Little did he know, his brother had the answer to this dilemma. Around the same time Payne retired from professional volleyball, his brother was starting up a photographic company in Australia and asked Payne to run it with him. The goal? To make movies together, as they had dreamed of doing together when they were kids.
Payne made his start writing and performing comedy with his brother, and later on he got an agent and began auditioning for roles outside of his brother’s company. Since then, he has played a variety of roles, in a wide range of genres, from a blue alien to a kind father to a murderous vigilante– and he enjoyed them all. Despite his success, he does admit that he wasn’t flawless at the start.
“When I started doing the acting…I was pretty ignorant to the whole process, and very, very naive. But very passionate and willing to fall on my face, which I think are two great things for anything you want to achieve,” he said. “If you’re willing to fall on your face and learn and you’re passionate enough to keep getting back up, you’re gonna get somewhere.”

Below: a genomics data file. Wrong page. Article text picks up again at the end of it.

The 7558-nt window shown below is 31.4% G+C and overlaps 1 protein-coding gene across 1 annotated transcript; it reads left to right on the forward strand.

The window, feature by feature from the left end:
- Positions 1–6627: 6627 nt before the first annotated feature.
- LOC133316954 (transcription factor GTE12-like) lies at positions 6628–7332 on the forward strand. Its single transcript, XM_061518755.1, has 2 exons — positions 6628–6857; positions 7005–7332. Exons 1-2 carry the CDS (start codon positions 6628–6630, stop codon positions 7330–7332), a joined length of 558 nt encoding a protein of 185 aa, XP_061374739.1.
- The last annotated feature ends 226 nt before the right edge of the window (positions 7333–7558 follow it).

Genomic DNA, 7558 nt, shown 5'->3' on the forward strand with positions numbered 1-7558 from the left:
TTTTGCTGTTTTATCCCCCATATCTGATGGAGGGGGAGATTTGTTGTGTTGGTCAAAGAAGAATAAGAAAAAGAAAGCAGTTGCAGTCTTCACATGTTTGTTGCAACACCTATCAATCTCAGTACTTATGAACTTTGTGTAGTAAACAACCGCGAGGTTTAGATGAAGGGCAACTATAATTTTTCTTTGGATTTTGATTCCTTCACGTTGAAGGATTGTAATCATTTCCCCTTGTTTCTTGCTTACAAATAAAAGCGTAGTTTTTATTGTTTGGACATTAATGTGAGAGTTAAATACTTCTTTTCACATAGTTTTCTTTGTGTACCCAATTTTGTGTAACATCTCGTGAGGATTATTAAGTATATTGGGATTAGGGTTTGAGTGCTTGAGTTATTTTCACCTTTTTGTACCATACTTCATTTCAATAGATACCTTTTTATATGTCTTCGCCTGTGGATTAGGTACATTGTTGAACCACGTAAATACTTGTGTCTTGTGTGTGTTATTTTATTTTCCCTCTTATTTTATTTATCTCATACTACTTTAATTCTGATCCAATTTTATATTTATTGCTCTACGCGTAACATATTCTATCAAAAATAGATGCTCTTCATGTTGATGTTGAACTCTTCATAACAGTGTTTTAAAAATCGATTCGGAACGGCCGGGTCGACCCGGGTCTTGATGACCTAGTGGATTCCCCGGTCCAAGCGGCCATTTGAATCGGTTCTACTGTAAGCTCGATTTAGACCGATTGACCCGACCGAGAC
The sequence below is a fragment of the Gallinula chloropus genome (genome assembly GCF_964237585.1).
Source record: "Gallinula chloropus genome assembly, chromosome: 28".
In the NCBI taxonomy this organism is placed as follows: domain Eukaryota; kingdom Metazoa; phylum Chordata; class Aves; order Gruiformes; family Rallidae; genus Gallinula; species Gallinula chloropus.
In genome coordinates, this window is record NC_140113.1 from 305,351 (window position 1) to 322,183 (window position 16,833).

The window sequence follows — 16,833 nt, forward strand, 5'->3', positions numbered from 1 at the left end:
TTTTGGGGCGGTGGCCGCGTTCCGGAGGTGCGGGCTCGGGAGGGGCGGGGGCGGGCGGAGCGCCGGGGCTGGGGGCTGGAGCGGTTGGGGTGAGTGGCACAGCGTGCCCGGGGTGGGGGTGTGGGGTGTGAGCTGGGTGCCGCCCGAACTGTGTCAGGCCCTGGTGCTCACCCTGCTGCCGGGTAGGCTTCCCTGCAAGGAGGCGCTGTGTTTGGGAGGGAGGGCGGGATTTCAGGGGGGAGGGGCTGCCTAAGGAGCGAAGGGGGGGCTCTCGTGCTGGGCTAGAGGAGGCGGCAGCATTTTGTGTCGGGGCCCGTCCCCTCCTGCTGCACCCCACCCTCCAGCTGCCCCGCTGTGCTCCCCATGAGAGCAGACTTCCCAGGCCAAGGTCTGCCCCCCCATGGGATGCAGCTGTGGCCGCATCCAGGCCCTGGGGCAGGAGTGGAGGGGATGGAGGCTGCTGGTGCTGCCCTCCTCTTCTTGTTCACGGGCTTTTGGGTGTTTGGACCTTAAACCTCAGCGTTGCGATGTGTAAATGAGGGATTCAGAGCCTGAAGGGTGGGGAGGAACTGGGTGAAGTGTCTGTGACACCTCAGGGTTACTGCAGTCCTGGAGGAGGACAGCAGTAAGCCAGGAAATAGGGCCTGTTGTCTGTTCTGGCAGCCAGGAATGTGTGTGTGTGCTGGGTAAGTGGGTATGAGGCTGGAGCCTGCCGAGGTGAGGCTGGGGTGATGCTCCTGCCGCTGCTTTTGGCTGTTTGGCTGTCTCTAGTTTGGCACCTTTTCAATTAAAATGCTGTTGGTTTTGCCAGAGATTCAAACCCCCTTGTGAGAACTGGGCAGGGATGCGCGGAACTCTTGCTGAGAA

Try, fail, learn, and repeat. It’s this attitude that has driven Payne and allowed him to keep bettering himself as an actor, and, in turn, has given him a different outlook on life; one that has helped him cope with depression. “If I’m being brutally honest, acting was a cathartic escape from the who I thought I was,” he said. “I struggled with depression, and I found such a relief and an escape to be authentic and truthful through those characters, but through the hidden sort of mask of that character. So that was me completely on display and fully vulnerable and raw, but I didn’t let anyone know that because it was under the guise of the character. I could hide in plain sight.”